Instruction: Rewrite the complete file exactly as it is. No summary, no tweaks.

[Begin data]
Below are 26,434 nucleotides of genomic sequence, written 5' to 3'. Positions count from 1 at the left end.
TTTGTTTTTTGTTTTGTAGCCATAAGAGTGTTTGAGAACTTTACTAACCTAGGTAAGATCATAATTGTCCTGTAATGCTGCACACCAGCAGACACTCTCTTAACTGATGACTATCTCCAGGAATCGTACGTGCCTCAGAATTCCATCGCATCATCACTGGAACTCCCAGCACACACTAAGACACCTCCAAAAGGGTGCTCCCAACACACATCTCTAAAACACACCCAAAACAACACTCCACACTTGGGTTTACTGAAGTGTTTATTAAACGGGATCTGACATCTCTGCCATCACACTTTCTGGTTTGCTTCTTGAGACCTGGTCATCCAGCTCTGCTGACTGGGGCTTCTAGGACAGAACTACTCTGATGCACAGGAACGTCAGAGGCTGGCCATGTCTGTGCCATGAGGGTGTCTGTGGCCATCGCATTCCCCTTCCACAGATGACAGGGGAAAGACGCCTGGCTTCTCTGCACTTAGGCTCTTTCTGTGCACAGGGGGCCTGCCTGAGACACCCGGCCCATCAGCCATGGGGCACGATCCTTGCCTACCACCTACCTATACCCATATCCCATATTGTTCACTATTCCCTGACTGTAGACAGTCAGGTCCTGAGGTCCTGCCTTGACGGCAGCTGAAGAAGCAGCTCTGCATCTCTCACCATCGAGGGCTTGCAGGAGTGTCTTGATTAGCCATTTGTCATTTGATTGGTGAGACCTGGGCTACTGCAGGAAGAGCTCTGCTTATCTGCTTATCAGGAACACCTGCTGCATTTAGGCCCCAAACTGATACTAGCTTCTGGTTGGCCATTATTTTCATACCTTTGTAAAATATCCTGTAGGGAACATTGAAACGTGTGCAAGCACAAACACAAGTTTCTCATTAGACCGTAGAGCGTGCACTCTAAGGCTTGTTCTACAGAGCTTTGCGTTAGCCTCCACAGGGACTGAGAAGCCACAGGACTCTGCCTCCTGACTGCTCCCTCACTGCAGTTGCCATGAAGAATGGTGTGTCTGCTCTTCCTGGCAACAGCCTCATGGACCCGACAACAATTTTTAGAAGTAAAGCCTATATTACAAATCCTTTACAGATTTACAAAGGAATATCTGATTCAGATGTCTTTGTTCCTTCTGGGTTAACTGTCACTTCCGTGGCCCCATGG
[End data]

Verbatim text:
Below are 26,434 nucleotides of genomic sequence, written 5' to 3'. Positions count from 1 at the left end.
TTTGTTTTTTGTTTTGTAGCCATAAGAGTGTTTGAGAACTTTACTAACCTAGGTAAGATCATAATTGTCCTGTAATGCTGCACACCAGCAGACACTCTCTTAACTGATGACTATCTCCAGGAATCGTACGTGCCTCAGAATTCCATCGCATCATCACTGGAACTCCCAGCACACACTAAGACACCTCCAAAAGGGTGCTCCCAACACACATCTCTAAAACACACCCAAAACAACACTCCACACTTGGGTTTACTGAAGTGTTTATTAAACGGGATCTGACATCTCTGCCATCACACTTTCTGGTTTGCTTCTTGAGACCTGGTCATCCAGCTCTGCTGACTGGGGCTTCTAGGACAGAACTACTCTGATGCACAGGAACGTCAGAGGCTGGCCATGTCTGTGCCATGAGGGTGTCTGTGGCCATCGCATTCCCCTTCCACAGATGACAGGGGAAAGACGCCTGGCTTCTCTGCACTTAGGCTCTTTCTGTGCACAGGGGGCCTGCCTGAGACACCCGGCCCATCAGCCATGGGGCACGATCCTTGCCTACCACCTACCTATACCCATATCCCATATTGTTCACTATTCCCTGACTGTAGACAGTCAGGTCCTGAGGTCCTGCCTTGACGGCAGCTGAAGAAGCAGCTCTGCATCTCTCACCATCGAGGGCTTGCAGGAGTGTCTTGATTAGCCATTTGTCATTTGATTGGTGAGACCTGGGCTACTGCAGGAAGAGCTCTGCTTATCTGCTTATCAGGAACACCTGCTGCATTTAGGCCCCAAACTGATACTAGCTTCTGGTTGGCCATTATTTTCATACCTTTGTAAAATATCCTGTAGGGAACATTGAAACGTGTGCAAGCACAAACACAAGTTTCTCATTAGACCGTAGAGCGTGCACTCTAAGGCTTGTTCTACAGAGCTTTGCGTTAGCCTCCACAGGGACTGAGAAGCCACAGGACTCTGCCTCCTGACTGCTCCCTCACTGCAGTTGCCATGAAGAATGGTGTGTCTGCTCTTCCTGGCAACAGCCTCATGGACCCGACAACAATTTTTAGAAGTAAAGCCTATATTACAAATCCTTTACAGATTTACAAAGGAATATCTGATTCAGATGTCTTTGTTCCTTCTGGGTTAACTGTCACTTCCGTGGCCCCATGG